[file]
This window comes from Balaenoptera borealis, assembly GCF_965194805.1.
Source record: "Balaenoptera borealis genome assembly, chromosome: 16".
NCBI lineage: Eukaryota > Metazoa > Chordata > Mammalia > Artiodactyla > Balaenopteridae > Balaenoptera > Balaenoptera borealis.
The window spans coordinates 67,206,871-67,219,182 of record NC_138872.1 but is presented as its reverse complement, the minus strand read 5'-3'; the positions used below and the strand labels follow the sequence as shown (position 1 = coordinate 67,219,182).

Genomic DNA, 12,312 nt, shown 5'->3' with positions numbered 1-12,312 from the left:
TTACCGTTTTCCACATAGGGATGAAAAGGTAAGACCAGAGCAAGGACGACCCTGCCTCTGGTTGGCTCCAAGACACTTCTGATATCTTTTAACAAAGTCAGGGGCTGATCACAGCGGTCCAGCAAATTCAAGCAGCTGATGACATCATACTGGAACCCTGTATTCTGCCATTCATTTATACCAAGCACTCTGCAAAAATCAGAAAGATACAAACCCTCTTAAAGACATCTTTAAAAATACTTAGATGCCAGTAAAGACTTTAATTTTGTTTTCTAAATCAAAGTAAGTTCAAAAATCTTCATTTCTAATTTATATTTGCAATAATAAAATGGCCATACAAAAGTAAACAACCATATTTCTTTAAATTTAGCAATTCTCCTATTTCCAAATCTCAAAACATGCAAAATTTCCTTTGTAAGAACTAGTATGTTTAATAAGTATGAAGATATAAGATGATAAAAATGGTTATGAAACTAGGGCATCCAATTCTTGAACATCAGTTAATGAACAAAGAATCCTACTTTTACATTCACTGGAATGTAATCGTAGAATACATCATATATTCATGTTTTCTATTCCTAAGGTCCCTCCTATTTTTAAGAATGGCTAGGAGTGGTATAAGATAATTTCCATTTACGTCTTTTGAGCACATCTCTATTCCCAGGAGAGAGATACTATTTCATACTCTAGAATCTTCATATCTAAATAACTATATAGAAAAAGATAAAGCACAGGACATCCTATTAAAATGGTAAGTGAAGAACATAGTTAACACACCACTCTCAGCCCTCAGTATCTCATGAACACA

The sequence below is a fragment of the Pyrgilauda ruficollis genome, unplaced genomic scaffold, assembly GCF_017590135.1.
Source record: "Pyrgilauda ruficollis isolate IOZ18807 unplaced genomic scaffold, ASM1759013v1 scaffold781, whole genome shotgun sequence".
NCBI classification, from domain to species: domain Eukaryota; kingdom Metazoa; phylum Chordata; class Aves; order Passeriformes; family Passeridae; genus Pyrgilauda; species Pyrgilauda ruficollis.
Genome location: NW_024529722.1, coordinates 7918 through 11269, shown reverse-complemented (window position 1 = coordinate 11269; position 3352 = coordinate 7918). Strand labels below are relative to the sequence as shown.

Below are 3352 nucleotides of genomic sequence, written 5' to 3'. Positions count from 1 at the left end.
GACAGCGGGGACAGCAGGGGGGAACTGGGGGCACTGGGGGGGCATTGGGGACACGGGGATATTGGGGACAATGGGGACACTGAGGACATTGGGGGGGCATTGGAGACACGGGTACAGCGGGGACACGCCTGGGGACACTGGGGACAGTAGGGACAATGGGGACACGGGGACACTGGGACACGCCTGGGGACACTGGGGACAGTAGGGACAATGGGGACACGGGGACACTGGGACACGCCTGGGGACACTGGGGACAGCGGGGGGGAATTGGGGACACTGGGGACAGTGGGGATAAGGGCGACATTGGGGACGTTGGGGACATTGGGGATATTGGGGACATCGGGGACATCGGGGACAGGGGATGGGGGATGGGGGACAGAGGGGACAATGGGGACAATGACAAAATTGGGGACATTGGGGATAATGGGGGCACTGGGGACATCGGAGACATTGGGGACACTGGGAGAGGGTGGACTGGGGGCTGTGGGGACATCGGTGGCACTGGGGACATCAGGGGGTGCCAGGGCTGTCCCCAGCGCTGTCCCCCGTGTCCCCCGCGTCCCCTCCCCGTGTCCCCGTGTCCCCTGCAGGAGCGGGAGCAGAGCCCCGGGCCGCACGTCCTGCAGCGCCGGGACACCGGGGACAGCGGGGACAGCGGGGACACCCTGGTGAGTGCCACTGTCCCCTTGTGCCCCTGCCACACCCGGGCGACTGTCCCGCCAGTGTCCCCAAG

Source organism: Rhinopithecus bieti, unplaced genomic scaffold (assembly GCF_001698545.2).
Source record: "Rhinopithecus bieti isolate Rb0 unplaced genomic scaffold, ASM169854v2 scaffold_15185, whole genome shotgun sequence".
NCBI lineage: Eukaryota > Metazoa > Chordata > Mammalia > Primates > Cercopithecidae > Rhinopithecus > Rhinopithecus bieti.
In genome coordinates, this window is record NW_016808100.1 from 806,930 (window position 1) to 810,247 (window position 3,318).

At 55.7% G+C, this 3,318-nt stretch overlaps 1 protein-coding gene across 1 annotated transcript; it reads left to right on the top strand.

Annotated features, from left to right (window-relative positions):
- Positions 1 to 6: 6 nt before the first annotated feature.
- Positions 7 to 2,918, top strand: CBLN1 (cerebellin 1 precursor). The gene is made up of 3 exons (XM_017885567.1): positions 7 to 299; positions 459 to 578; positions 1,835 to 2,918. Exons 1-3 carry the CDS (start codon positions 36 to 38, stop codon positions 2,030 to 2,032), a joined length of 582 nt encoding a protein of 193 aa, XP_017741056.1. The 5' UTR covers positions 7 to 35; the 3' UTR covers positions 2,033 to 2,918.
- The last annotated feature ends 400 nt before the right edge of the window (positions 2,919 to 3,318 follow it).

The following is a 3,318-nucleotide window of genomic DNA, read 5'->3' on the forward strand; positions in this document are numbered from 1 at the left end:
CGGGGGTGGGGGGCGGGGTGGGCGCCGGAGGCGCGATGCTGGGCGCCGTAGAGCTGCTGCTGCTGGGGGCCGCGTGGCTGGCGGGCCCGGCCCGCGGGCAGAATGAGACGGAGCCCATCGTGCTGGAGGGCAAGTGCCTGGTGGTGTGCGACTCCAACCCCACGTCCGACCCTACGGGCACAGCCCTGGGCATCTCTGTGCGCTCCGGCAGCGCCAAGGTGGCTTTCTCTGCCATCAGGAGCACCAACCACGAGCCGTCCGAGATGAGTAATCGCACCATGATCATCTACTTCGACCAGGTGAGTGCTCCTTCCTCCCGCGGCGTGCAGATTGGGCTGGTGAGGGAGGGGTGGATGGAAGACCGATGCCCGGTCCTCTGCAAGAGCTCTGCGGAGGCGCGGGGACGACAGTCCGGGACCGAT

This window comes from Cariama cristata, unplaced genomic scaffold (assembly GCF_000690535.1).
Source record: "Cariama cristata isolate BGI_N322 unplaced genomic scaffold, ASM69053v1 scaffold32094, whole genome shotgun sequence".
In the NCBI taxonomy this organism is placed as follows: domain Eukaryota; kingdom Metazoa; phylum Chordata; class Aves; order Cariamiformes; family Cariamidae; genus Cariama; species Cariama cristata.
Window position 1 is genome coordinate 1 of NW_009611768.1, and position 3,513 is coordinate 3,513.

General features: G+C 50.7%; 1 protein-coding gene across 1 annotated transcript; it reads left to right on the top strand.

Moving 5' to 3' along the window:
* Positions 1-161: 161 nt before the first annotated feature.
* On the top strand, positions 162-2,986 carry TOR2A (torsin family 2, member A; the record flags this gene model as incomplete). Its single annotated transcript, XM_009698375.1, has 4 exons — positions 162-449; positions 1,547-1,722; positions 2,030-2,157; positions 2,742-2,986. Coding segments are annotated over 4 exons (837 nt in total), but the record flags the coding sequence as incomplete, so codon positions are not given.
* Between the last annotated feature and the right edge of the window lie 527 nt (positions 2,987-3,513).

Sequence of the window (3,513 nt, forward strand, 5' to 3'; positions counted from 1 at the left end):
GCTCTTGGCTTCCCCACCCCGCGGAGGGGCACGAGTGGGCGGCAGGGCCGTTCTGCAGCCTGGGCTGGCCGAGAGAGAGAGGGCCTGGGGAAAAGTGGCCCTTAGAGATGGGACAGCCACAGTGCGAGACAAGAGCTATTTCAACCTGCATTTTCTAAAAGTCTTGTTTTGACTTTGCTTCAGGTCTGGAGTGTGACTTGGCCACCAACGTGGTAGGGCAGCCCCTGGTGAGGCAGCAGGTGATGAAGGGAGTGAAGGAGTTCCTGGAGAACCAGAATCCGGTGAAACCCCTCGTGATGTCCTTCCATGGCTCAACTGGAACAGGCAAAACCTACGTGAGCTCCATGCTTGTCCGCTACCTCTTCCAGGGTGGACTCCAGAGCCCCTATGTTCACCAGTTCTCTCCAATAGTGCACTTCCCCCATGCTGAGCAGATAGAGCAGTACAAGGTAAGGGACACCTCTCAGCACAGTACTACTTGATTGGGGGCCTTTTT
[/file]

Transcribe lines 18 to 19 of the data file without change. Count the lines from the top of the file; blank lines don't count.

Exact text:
Annotated features, from left to right (window-relative positions):
- Positions 1 to 6: 6 nt before the first annotated feature.